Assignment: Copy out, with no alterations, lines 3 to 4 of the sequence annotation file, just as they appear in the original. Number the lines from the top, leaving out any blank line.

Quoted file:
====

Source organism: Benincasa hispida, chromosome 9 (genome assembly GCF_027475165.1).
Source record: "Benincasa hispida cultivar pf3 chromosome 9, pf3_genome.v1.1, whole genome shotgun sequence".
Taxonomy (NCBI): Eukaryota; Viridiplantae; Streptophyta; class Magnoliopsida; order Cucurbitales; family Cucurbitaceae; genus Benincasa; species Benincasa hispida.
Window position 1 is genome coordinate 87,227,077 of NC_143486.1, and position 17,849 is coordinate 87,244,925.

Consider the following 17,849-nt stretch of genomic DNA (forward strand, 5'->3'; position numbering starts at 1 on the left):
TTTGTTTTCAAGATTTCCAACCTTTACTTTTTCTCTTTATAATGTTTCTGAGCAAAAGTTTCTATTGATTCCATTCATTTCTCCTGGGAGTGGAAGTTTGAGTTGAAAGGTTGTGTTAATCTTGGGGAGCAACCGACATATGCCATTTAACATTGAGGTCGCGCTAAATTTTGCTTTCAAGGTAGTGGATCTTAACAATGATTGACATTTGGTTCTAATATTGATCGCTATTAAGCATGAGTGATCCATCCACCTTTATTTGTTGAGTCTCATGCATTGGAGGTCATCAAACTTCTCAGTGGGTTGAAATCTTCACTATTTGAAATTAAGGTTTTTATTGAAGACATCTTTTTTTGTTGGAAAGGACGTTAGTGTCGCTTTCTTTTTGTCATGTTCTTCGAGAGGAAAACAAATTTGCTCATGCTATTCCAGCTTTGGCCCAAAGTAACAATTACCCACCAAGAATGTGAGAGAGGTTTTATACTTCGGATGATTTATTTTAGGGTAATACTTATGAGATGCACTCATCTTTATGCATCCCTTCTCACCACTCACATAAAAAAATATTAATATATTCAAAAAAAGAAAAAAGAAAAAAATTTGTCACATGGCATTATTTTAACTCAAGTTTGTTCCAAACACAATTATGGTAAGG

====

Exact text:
Taxonomy (NCBI): Eukaryota; Viridiplantae; Streptophyta; class Magnoliopsida; order Cucurbitales; family Cucurbitaceae; genus Benincasa; species Benincasa hispida.
Window position 1 is genome coordinate 87,227,077 of NC_143486.1, and position 17,849 is coordinate 87,244,925.